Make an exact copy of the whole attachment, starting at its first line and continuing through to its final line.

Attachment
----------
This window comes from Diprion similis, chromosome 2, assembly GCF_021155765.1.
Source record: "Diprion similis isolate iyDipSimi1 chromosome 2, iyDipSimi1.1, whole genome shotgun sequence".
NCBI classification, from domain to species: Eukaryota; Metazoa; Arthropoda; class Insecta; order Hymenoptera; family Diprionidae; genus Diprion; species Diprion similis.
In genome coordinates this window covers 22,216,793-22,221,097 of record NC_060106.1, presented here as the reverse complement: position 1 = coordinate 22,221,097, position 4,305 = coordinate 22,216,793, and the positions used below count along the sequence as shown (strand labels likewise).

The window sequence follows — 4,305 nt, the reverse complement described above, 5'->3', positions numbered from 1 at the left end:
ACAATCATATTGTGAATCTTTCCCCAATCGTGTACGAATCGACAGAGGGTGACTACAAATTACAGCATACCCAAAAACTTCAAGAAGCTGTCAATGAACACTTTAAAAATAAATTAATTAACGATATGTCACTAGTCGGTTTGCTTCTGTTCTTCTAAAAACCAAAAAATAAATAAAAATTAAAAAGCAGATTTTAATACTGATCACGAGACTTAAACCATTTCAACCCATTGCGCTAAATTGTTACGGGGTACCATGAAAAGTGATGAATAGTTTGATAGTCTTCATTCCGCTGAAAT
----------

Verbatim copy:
This window comes from Diprion similis, chromosome 2, assembly GCF_021155765.1.
Source record: "Diprion similis isolate iyDipSimi1 chromosome 2, iyDipSimi1.1, whole genome shotgun sequence".
NCBI classification, from domain to species: Eukaryota; Metazoa; Arthropoda; class Insecta; order Hymenoptera; family Diprionidae; genus Diprion; species Diprion similis.
In genome coordinates this window covers 22,216,793-22,221,097 of record NC_060106.1, presented here as the reverse complement: position 1 = coordinate 22,221,097, position 4,305 = coordinate 22,216,793, and the positions used below count along the sequence as shown (strand labels likewise).

The window sequence follows — 4,305 nt, the reverse complement described above, 5'->3', positions numbered from 1 at the left end:
ACAATCATATTGTGAATCTTTCCCCAATCGTGTACGAATCGACAGAGGGTGACTACAAATTACAGCATACCCAAAAACTTCAAGAAGCTGTCAATGAACACTTTAAAAATAAATTAATTAACGATATGTCACTAGTCGGTTTGCTTCTGTTCTTCTAAAAACCAAAAAATAAATAAAAATTAAAAAGCAGATTTTAATACTGATCACGAGACTTAAACCATTTCAACCCATTGCGCTAAATTGTTACGGGGTACCATGAAAAGTGATGAATAGTTTGATAGTCTTCATTCCGCTGAAAT